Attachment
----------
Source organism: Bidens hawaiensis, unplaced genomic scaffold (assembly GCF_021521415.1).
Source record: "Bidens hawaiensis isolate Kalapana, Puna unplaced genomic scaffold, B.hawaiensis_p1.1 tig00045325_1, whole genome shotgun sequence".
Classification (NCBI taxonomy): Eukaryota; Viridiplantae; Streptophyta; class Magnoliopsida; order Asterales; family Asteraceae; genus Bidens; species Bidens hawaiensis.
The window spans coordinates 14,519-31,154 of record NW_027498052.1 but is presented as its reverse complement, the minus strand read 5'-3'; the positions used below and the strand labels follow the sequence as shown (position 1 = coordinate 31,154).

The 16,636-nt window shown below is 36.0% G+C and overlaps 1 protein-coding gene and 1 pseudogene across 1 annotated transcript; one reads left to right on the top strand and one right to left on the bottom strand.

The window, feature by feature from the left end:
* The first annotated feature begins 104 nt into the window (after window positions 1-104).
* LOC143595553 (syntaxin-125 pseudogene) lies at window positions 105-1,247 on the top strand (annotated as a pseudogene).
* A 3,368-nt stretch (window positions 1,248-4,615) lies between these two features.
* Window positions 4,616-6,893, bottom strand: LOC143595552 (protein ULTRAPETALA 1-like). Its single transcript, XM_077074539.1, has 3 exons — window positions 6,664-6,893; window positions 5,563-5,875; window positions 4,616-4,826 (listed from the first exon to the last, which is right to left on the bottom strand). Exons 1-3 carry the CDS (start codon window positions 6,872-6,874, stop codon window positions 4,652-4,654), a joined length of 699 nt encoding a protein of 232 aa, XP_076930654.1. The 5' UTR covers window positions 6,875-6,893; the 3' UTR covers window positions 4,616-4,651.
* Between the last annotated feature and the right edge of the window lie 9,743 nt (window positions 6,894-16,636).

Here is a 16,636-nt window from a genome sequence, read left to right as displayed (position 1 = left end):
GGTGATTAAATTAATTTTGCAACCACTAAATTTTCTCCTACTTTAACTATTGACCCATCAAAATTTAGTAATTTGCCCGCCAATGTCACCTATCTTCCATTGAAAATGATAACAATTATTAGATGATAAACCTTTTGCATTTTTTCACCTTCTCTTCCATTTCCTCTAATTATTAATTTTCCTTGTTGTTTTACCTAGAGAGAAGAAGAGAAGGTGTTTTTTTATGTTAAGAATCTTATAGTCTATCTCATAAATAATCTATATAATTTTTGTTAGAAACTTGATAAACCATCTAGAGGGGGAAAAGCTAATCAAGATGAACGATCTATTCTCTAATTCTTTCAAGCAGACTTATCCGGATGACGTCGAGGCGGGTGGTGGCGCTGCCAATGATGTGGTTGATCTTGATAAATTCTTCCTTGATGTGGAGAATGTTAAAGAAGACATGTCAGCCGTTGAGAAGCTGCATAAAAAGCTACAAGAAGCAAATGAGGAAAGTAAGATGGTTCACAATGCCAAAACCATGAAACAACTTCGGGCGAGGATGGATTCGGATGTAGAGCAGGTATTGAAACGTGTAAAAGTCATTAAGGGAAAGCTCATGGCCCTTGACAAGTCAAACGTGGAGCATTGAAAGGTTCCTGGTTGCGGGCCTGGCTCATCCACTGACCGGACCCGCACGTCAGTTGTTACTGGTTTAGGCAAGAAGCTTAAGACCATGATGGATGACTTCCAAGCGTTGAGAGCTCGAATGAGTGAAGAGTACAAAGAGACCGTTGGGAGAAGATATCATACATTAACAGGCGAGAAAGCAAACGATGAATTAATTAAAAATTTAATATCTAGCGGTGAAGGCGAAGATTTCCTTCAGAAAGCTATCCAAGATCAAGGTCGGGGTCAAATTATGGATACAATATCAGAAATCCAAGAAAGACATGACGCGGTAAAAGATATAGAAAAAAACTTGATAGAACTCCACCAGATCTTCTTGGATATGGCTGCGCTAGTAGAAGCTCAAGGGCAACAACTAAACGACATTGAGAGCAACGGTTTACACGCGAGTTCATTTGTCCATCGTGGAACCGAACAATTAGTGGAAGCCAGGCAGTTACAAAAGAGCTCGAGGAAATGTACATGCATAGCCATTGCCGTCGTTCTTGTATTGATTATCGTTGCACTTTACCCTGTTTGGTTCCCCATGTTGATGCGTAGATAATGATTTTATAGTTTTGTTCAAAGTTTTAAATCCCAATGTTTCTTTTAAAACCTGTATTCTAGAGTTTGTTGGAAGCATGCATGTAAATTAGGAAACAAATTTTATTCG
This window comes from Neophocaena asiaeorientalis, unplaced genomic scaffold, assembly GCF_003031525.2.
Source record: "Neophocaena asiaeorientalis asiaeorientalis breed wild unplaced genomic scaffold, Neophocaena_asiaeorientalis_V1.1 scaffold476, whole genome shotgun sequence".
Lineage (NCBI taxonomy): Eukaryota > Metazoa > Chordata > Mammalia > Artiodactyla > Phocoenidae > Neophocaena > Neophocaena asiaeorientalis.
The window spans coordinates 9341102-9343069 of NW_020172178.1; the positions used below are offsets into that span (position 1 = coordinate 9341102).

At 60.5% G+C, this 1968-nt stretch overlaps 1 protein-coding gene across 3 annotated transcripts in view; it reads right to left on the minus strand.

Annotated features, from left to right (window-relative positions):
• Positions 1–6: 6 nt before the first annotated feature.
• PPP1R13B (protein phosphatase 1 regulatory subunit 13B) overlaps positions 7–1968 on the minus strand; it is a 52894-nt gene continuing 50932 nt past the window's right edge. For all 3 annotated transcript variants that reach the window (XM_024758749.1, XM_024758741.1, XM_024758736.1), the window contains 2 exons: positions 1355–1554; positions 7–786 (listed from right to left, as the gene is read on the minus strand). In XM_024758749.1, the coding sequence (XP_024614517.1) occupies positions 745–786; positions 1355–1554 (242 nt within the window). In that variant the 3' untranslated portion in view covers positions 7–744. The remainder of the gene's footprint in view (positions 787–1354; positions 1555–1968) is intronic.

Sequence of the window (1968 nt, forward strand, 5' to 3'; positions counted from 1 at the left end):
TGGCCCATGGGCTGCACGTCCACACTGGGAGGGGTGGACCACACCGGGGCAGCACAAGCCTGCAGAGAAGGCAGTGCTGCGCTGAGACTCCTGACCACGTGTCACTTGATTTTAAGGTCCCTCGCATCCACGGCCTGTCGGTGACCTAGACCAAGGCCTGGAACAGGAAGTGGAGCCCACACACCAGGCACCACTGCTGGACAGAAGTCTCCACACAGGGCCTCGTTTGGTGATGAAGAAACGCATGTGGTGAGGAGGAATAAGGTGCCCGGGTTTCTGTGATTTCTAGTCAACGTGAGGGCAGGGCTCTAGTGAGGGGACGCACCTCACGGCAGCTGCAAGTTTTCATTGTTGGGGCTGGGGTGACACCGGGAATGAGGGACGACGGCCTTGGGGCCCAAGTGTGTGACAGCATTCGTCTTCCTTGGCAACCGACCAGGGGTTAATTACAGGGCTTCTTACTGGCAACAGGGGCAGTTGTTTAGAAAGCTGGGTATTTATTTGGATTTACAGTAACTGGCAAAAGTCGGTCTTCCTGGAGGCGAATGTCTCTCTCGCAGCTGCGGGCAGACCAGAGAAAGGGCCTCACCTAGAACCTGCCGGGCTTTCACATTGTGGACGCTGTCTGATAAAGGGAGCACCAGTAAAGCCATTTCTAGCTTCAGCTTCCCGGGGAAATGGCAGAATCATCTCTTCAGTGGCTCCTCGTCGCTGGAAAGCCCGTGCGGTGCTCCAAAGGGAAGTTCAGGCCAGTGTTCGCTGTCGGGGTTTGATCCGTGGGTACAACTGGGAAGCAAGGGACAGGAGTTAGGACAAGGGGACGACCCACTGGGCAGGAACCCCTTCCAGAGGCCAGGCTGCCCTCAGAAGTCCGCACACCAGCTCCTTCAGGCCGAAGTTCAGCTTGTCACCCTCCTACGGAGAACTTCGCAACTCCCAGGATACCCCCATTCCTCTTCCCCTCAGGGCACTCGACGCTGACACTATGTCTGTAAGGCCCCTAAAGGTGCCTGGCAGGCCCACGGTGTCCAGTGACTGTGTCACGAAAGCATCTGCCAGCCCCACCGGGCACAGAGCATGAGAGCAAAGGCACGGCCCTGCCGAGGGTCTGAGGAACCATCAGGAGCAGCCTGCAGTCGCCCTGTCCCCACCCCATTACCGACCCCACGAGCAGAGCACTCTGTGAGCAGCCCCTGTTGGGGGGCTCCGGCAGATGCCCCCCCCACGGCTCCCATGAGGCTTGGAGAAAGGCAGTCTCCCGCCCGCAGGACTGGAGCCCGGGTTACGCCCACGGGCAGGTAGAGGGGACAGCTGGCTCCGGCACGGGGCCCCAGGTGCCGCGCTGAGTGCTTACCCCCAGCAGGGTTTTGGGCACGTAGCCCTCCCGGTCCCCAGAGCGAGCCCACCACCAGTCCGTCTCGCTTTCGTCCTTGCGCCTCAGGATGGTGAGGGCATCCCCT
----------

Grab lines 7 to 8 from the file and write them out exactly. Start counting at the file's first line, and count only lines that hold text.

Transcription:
* The first annotated feature begins 104 nt into the window (after window positions 1-104).
* LOC143595553 (syntaxin-125 pseudogene) lies at window positions 105-1,247 on the top strand (annotated as a pseudogene).